1964-1967 There was a time when nearly every Winter Sunday was spent walking from the Egham side, through the Beechwoods then up the Long Walk to Windsor for an early cream tea, then back through all the leaves and cob nuts to the small pub somewhere on the Egham gate side.
You had to hurry at times as there were sunset closing times on some gates. Not the Pub one though!
There truly were beech copses which had cobnuts, Oak, Elm and Plane leaves shin deep, with swirling smoke from Park keeper's cottage chimneys.
We walked miles and miles for fun and because it meant being together but 'behaving' :-)
A visit in 1985 showed it to be largely unchanged and I hope that is still so. Someone else posted about the timeless quality of great monuments, whether stone or landscape. So be It.
Warning, it Should't Rain Inside The Bus
I have two early memories of Windsor. One, not far from here and having my photo taken with a huge parrot. The second is a bit funnier. We lived in Chalfont St Peter and when I was about 9 in 1964 my elder brother and his mate took me for a day out to Windsor. We bought Rover tickets and bottles of Tizer and waited for the bus. We all finished our drinks and then the double decker Green Line bus arrived. We went upstairs, of course, and sat in the back. The only other person was a grown up women half way down. By now my bladder was fit to burst but my brother was adamant that we weren't getting off before Windsor. So, I lifted up the back bench seat and behold, there was a long shallow metal tray. Quietly and quickly I pee'd in this tray until it was brimming. My brother and his mate thought this was a real laugh. We all sat down and a... Read more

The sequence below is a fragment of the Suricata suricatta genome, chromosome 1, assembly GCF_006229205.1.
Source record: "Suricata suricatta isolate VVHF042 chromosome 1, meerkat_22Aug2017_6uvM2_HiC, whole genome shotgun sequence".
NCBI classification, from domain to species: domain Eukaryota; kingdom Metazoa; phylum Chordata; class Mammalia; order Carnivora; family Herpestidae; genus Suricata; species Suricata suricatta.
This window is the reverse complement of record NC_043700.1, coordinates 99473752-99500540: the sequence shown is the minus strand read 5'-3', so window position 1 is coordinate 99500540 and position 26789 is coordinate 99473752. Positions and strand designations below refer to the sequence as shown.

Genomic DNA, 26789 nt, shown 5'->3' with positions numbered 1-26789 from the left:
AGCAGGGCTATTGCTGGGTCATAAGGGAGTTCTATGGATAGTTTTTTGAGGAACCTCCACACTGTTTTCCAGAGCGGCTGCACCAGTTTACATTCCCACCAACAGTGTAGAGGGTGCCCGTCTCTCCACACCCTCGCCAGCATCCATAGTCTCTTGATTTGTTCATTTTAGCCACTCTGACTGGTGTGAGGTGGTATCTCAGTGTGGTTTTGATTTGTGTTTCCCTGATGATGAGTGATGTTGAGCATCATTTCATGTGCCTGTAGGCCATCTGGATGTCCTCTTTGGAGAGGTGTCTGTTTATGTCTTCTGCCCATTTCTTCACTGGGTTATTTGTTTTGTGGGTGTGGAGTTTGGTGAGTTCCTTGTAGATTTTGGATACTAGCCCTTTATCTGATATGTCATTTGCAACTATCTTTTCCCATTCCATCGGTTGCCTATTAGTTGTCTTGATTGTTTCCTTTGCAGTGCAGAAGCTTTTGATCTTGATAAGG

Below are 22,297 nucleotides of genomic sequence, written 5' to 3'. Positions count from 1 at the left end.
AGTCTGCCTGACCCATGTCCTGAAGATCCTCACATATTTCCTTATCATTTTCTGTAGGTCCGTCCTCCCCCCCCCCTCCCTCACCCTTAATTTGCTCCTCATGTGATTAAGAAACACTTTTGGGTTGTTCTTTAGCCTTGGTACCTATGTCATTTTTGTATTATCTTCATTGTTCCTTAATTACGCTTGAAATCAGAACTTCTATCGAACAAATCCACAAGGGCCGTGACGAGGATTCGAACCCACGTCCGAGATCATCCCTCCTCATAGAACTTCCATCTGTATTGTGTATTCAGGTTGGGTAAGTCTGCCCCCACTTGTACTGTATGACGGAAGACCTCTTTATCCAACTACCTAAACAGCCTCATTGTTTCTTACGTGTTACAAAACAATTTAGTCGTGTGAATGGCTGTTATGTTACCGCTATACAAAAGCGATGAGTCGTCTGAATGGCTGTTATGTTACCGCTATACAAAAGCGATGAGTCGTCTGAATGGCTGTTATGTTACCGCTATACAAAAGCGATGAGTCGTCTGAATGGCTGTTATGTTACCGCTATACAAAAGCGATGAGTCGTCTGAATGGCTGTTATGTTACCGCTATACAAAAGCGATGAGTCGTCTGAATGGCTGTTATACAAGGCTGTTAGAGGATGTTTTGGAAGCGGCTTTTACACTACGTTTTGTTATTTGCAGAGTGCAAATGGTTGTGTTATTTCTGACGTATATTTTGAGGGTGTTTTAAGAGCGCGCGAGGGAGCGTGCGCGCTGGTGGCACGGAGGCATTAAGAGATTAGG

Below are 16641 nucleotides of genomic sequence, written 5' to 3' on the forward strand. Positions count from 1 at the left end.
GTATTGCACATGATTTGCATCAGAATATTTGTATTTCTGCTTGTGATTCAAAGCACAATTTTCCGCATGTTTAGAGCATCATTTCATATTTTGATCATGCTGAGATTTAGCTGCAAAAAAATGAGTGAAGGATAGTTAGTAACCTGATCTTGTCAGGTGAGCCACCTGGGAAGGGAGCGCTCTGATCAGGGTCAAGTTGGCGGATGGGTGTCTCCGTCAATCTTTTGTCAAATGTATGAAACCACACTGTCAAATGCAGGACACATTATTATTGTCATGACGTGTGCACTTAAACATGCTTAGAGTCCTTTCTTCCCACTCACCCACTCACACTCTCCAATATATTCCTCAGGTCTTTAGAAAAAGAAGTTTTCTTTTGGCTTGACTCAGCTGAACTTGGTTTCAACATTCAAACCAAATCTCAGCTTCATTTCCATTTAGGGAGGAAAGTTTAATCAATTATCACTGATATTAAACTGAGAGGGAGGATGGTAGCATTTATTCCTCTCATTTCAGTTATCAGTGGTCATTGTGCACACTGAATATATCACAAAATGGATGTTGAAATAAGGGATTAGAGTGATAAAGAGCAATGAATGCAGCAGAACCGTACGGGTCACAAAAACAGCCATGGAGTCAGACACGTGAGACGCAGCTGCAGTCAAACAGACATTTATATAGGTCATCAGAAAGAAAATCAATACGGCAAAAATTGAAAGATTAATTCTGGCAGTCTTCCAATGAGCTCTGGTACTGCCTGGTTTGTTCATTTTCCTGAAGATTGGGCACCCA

To Kelly With Love
Windsor Castle, such precious memories come to mind when I think of this place. It connects me to the people I love, and even though they're gone now - the feelings, the thoughts, their presence is real and tangible when I'm there. What a great gift England has given me.
The Mansion on St Leonards Road
I used to work on a pig farm which belonged to a farmer by the name of Lovejoy, he was a provider for Wall's Pork Sausages. The thing was that I had some time to myself where I would explore the woodlands around St Leonard's Hill, one day I found an old derelict mansion with hardly any of its structure worth mentioning. But to the front of the mansion there were two huge pillars of stone like one would see on some Greek island. The story goes that the Lord of the mansion, a wealthy man, had a daughter for whom he bought a frisky horse on her 18th birthday. The horse got spooked and galloped away with her through the woodland. There was a low-lying branch where she could not escape herself being caught up in its branch. She was found a few hours later, hanging by her neck within the forked branch. The funeral was to take place, where she and the horse were buried within the... Read more
The Olive Branch
Outstanding memories of times gone by are the Olive Branch Tea Shop (just before the Theatre Royal) who made the most delicious doughnuts and a little further up the hill was a family run chocolate shop - E.V.Tull. Mr. Tull made the most exquisite chocolates and at Easter and Christmas there were the most magical displays all in chocolate. Fullers Cake Shop was another treat which with the others have long departed and been overtaken by the likes of McDonalds etc. All very sad! Not much magic left there except the Castle and that is almost too regal for its modern surroundings.